The aforementioned blue phone booth has returned, bringing the Doctor and Amy (Karen Gillan) and Rory (Arthur Darvill) — who are lovingly referred to as the Ponds — on some more fun adventures. I do really enjoy the Ponds, so I am sad that they’ll be gone by mid-season (which is only a couple of episodes away), though the premiere episode surprised everyone by introducing the next companion in a backhanded way. In “The Asylum of the Daleks”, actress Jenna-Louise Coleman played kind of a different character, but if her companion character will be anything like that one then I love her already. She’s fun, cheeky, and pretty cute. Hopefully between her and Matt Smith’s Doctor, we won’t experience a cleverness overload. In the mean time, they’ve not only visited the Daleks, but also ridden dinosaurs in space, and gone back to the old west. I think this is going to be another good season. As usual, I only wish it were longer.
I almost invariably think of this show (about a pair of cops chasing after supernatural and bizarre cases) as a variation on The X-Files. To cement that comparison, the premiere episode came complete with alien abductions and mysterious shadowy figures (plus the female lead, Audrey Parker (Emily Rose), was also abducted at the end of the second season). There are still plenty of plot threads and mysteries carried over from last season. In fact, this show’s mysteries are approaching the complexity and vagueness of The X-Files as well. It’s pretty bananas how all the characters talk as if they understand what’s going on despite the fact that they know very little. Audrey herself asks a lot of questions, but as often happens in stories like these, characters skip over some of the more obvious ones which the audience wants to know about. So, I’m hoping that we’ll be treated to a lot of interesting question and answers this season. There was a little season 3 preview at the end of the premiere which has me pretty excited (plus WWE wrestler, The Edge, has now become a pretty cool regular cast member).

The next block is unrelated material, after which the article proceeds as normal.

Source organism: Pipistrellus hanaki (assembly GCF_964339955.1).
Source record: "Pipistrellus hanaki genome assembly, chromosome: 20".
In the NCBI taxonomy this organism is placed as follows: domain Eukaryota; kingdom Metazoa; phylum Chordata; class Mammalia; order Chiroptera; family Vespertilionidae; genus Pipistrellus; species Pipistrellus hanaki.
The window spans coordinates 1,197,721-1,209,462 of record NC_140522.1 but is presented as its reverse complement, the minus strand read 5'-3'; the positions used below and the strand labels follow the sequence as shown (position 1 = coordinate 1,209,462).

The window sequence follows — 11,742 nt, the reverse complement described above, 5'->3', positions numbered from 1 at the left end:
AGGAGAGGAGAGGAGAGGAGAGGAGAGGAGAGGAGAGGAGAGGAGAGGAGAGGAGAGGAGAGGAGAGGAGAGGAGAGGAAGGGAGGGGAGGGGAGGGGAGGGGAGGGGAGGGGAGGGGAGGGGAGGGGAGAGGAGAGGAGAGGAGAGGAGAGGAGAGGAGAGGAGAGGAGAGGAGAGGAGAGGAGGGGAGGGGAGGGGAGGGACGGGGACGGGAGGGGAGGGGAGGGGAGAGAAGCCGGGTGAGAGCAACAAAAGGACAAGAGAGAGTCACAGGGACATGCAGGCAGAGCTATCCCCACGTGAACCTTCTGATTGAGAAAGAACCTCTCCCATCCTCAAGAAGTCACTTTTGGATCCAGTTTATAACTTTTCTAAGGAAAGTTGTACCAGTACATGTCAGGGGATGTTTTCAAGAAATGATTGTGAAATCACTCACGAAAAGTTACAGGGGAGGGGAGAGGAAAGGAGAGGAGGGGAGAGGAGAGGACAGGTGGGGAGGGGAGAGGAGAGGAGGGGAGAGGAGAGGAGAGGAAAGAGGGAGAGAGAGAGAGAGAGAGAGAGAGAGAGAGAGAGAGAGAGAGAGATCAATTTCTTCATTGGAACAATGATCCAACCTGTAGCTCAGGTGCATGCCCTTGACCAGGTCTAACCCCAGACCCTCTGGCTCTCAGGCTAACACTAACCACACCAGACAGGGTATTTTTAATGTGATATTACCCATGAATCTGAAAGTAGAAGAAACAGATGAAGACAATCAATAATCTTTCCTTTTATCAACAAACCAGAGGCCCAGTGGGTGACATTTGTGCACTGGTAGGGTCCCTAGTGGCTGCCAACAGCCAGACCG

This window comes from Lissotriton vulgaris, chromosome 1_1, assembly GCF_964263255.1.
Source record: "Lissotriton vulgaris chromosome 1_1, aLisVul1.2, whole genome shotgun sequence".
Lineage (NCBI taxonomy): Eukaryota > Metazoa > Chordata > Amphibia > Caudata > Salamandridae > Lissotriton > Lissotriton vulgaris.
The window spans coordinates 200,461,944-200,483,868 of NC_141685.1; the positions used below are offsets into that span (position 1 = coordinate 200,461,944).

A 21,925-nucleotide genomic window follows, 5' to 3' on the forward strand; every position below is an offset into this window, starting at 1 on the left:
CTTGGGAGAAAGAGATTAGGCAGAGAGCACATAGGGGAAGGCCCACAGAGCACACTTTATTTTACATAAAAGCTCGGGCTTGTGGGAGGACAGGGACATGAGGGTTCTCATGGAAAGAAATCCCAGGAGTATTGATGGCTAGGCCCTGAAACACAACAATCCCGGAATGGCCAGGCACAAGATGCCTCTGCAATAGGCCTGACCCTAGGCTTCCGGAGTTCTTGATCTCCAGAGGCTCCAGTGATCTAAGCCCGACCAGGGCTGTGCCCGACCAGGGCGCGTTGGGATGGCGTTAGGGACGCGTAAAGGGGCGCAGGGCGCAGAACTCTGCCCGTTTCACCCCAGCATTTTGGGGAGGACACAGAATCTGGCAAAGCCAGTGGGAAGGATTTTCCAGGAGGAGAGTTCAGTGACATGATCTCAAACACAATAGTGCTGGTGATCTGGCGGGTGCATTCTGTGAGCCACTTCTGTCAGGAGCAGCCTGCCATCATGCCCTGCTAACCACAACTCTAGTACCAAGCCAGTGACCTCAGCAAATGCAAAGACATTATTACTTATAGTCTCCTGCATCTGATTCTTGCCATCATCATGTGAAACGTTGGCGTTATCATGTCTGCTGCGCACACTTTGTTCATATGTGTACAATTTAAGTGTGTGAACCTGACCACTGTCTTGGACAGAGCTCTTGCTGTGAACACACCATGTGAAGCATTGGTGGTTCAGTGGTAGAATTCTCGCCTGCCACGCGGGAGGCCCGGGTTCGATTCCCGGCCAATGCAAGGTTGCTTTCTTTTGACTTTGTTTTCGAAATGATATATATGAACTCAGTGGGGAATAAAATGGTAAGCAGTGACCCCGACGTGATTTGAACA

I know this season won’t be showing in the US for a while, so I won’t spoil anything, but the third season premiere brings all the melodrama we’d expect and more. No long engagement for Lady Mary (Michelle Dockery) and Cousin Matthew (Dan Stevens), but if you think it’s an easy path to the altar, who are you kidding? Bates (Brendan Coyle) is still in prison, which is actually kind of dull except it really lets Anna (Joanne Froggatt) show the love, devotion, and steadfastness that makes me love her character even more. Shirley MacLaine joins the cast as Cora’s (Elizabeth McGovern’s) mother. Wonderful as she is, I had hoped that her arrival would have made more of a splash than it did. Who knows, maybe we need to wait an episode or two before we see fireworks between her and the Dowager Countess (Maggie Smith).
Another show I’ve been able to preview (courtesy of iTunes) has been The Last Resort and so far, I am pretty disappointed by what I saw. So long until next week’s craziness…